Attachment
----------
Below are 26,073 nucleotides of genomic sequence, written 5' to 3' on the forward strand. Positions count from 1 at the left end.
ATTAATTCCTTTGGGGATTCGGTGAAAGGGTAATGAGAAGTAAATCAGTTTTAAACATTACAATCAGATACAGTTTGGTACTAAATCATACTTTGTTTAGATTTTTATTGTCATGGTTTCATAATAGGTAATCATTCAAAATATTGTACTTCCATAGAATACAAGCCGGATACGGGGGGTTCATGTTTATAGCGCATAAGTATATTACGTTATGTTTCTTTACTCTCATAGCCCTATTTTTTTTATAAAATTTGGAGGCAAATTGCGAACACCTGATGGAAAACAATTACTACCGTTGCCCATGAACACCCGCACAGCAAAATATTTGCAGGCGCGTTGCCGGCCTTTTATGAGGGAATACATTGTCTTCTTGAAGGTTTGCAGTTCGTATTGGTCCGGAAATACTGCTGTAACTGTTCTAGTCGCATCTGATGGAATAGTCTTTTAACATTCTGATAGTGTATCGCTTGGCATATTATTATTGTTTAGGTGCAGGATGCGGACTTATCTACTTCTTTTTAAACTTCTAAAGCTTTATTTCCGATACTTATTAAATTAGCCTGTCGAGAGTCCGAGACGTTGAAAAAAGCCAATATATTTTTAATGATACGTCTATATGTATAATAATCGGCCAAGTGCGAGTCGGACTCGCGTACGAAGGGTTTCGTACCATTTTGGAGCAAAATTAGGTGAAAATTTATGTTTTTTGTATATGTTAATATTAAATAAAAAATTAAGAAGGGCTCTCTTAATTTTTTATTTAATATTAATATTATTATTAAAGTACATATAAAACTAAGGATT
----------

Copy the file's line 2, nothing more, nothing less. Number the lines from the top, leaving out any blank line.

ATTAATTCCTTTGGGGATTCGGTGAAAGGGTAATGAGAAGTAAATCAGTTTTAAACATTACAATCAGATACAGTTTGGTACTAAATCATACTTTGTTTAGATTTTTATTGTCATGGTTTCATAATAGGTAATCATTCAAAATATTGTACTTCCATAGAATACAAGCCGGATACGGGGGGTTCATGTTTATAGCGCATAAGTATATTACGTTATGTTTCTTTACTCTCATAGCCCTATTTTTTTTATAAAATTTGGAGGCAAATTGCGAACACCTGATGGAAAACAATTACTACCGTTGCCCATGAACACCCGCACAGCAAAATATTTGCAGGCGCGTTGCCGGCCTTTTATGAGGGAATACATTGTCTTCTTGAAGGTTTGCAGTTCGTATTGGTCCGGAAATACTGCTGTAACTGTTCTAGTCGCATCTGATGGAATAGTCTTTTAACATTCTGATAGTGTATCGCTTGGCATATTATTATTGTTTAGGTGCAGGATGCGGACTTATCTACTTCTTTTTAAACTTCTAAAGCTTTATTTCCGATACTTATTAAATTAGCCTGTCGAGAGTCCGAGACGTTGAAAAAAGCCAATATATTTTTAATGATACGTCTATATGTATAATAATCGGCCAAGTGCGAGTCGGACTCGCGTACGAAGGGTTTCGTACCATTTTGGAGCAAAATTAGGTGAAAATTTATGTTTTTTGTATATGTTAATATTAAATAAAAAATTAAGAAGGGCTCTCTTAATTTTTTATTTAATATTAATATTATTATTAAAGTACATATAAAACTAAGGATT